[OUTLOOK]Economic model can build KoreaJapan became an advanced country thanks to the Meiji Restoration (1866-1869). But the country later fell into a long-term recession after it failed to upgrade the development model.
Meanwhile, China is developing at a rapid pace using a model developed by Deng Xiaoping, and some worry that the country is going too fast. China is facing problems like a widening income gap between the rich and the poor and environmental issues, so it will soon have to present a more suitable development model.
Korea has been developing so far using a model created by Park Chung Hee. Power is focused on the leader of the country so he can exert almighty influence. If the leader is competent he can advance the economy a great deal, but if the leader is incompetent the economy can be ruined at one stroke.
Leaders who came after Mr. Park have criticized his model, while enjoying the enormous power it endowed on them. When our country fell into an economic crisis, Korea’s leaders abandoned the Korean model and introduced a foreign one emphasizing short-term financial gains. As the country pursued this model, many problems arose. More than half of the 30 top conglomerates were dismantled, many companies were sold to foreign owners, national wealth was drained and the unemployment rate surged. Most of all, distribution of wealth became increasingly unfair.
The Roh Moo-hyun administration, also known as the participatory administration, thus invented an economic model focused on fair distribution. However, in any country where it has been tried, this model almost always leads to worsening disparities in income and weakening growth potential.
An economist has categorized the economic models we have adopted into three. The first is Park Chung Hee’s model, which focused on industrialization. The second is an imported model, which we adopted during the financial crisis in the late 1990s. The third is a model focused on fair distribution designed by student activists-turned-politicians in the incumbent administration. The scholar said Korea has an economic disease as the three models are entangled with one another, and that the future of Korea’s economy depends on the economic model we design.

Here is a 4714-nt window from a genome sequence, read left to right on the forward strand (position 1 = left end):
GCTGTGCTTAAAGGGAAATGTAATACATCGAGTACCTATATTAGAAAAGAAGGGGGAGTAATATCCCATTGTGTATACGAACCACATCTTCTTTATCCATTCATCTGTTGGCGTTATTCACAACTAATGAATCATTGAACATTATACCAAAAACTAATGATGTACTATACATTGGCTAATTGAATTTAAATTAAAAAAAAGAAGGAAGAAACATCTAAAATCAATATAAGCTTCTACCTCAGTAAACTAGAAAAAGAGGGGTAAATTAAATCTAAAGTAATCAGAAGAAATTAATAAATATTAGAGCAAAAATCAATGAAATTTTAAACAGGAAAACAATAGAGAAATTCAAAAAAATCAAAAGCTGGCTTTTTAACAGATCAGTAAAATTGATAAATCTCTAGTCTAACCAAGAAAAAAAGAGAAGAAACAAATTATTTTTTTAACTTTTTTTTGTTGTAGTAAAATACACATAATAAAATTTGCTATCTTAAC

As our country is now the world’s 11th-largest economy, it needs to upgrade the old politician’s model to fit a knowledge-oriented society. Of course, we should look at foreign models as references, but we cannot copy them as a whole because of cultural differences. In different times, different models gained popularity. In the 1960s, a Swedish model was widely adopted, in the 1970s, it was a German model, in the 1980s, a Japanese one and in the 1990s, a U.S. model was pursued in many countries.
However, in order for us to compete on the global stage, we need our own strategies. The goal is to become one of the top advanced countries. Basic ideologies should emphasize a free-market economy and liberal democracy.
The new model should aim at creating more jobs, increasing incomes and enhancing the competitiveness of our country. For that to happen, there are five things to do.
First, the enormous power concentrated on the leader must be decentralized. A professor at Harvard University said Korea should no longer pursue growth led by the government. Regulations on business should be eased or lifted to the level of advanced countries such as the United States. Flexibility in the labor market is also needed.
Second, large companies that represent our country abroad should be promoted and increased in number. Then people can find good jobs, earn high wages and make money with stocks.
Third, we should create banks and financial companies that can also be global contenders. In the global market, financial transactions in which people earn money by simply investing money are increasing. For example, the assets of the Union Bank of Switzerland are double the value of Korea’s gross domestic product.
Fourth, we should have a globally ranked university. Such a university will produce experts in a variety of fields. That is also a prerequisite to become a leading country.
Lastly, pilgrims in the United States set aside sites intended for religious purposes and schools first. Our government thinks building houses to provide shelter for people, thus ridding the country of real estate speculation, is the most important issue. But it should learn a lesson from the founding fathers of the United States.
*The writer is a professor emeritus at Seoul National University.
Translation by the JoongAng Daily staff.
by Song Byung-nak